These principles are largely uncontroversial, and much will depend on the context of the words.  In Corbyn v Millett [2021] EWCA Civ 657, the Court of Appeal provided useful commentary on the issue of ‘bare comment’. Defined at (iv) above, bare comment is more easily understood by way of example.  The statement “Mr Smith is a disgrace”, although evaluative, fails to identify what the remark is about. In these circumstances, the Court may decide that such a statement is a form of ‘bare comment’ and ought to be treated as a statement of fact for the purposes of the section 3 defence. In these circumstances, the statement would likely only be defensible by truth.

In Corbyn, the Court of Appeal clarified two things in relation to ‘bare comment’.  First, Warby LJ confirmed that the question of ‘bare comment“comes into play at the first step of the analysis, when deciding whether a statement is one of fact or opinion” [23], not as the Claimant had argued, as part of the second condition (that the statement indicates the basis of the opinion). Furthermore, the Court of Appeal made clear that the caselaw on bare comment does not prescribe an inflexible rule compelling a court to treat a statement of opinion as if it were fact where the opinion implies that a claimant has done something but does not indicate what that something is [24]. The fact that a statement seems to consist of ‘bare comment’ is indicative, but not determinative, of how the Court should classify it.  The Court’s analysis of the first condition will always be subject to the overriding test: would the ordinary reasonable reader understand the statement as fact or opinion?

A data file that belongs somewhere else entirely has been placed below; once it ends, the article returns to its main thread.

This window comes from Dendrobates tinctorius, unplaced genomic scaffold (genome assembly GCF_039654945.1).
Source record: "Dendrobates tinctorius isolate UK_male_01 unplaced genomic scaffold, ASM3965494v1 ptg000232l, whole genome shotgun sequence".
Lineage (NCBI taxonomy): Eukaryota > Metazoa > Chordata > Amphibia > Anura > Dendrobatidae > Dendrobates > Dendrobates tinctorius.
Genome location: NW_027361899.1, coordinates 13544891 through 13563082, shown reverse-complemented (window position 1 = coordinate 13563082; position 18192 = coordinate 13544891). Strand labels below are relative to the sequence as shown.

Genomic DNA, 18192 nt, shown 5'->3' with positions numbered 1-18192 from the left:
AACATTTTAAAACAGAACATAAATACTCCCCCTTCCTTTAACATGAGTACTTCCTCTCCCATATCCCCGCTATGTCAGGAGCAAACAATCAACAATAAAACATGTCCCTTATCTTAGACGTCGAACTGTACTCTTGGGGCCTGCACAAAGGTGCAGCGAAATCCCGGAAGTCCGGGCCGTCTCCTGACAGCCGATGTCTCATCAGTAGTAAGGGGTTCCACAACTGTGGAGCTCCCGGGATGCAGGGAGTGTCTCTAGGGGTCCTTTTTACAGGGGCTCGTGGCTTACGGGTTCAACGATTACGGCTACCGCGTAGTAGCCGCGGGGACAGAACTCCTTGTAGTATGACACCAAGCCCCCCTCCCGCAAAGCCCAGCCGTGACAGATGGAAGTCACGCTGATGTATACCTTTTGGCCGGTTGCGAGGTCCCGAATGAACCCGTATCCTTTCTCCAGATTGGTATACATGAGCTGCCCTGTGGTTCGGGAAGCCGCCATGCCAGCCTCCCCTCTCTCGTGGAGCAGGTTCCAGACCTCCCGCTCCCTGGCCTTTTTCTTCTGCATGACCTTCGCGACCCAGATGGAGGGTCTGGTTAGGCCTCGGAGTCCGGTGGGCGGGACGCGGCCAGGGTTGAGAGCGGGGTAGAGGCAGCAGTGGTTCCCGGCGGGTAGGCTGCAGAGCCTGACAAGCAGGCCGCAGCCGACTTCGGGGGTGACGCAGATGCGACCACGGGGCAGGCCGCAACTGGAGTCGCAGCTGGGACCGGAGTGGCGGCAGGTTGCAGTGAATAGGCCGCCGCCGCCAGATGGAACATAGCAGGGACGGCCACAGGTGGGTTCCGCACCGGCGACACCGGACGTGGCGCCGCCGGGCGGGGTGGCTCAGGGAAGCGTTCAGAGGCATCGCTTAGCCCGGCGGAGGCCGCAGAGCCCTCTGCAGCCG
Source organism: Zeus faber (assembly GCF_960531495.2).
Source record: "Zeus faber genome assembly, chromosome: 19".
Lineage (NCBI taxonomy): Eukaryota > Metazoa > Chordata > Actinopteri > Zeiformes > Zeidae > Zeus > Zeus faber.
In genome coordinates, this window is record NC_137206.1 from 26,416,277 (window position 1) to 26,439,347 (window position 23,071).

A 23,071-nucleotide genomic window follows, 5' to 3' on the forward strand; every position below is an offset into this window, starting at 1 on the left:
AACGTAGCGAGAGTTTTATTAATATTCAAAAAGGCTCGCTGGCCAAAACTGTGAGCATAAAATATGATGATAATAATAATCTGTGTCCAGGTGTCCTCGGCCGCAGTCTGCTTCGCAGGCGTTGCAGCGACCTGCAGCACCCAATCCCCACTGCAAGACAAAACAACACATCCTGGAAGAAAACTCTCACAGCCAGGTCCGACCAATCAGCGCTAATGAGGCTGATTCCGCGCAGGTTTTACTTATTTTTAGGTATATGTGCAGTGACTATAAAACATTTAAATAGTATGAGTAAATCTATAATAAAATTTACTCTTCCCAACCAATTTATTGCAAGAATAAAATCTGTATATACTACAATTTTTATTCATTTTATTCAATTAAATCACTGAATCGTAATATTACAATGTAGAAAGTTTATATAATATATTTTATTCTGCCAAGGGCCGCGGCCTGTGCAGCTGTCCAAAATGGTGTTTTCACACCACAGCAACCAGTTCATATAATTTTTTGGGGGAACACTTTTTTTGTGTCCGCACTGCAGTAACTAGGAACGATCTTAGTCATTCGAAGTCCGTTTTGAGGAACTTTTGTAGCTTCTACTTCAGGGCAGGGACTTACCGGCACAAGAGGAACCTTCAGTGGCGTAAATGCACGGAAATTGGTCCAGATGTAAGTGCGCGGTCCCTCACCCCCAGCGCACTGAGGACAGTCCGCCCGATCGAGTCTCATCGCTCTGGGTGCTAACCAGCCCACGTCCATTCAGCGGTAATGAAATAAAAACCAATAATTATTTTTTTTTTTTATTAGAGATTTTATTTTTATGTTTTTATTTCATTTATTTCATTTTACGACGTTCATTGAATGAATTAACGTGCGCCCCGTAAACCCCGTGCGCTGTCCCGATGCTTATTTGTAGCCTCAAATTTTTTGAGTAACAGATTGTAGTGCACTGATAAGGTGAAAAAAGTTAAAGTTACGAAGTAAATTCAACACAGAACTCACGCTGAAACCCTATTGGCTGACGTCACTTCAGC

The Second Condition (section 3(3))

The second condition requires the defendant to indicate, whether in general or specific terms, the basis of the opinion.  As the Explanatory Notes to the 2013 Act make clear, this condition is intended to reflect the test approved by the Supreme Court in Joseph v Spiller [2010] UKSC 53 that “the comment must explicitly or implicitly indicate, at least in general terms, the facts on which it is based” and “is intended to retain the broad principles of the current common law defence as to the necessary basis for the opinion expressed…”. (Explanatory Notes, paragraph 22).

To understand how the second condition operates, it is worth revisiting the development of the common law test.  In defining that test, the Supreme Court in Joseph relied heavily on the decision of the House of Lords of Kemsley v Foot [1952] A.C. 345.  The publication in issue in Kemsley was an article written by the future leader of the Labour Party leader Michael Foot, attacking an article in the Evening Standard, a newspaper owned by Lord Beaverbrook. The title of Foot’s article was, “Lower than Kemsley”. Kemsley, the Claimant, was a well-known newspaper proprietor.  The article set out no facts at all that related to Kemsley or his newspapers.  Kemsley sued for libel, and the Defendants pleaded a defence of fair comment.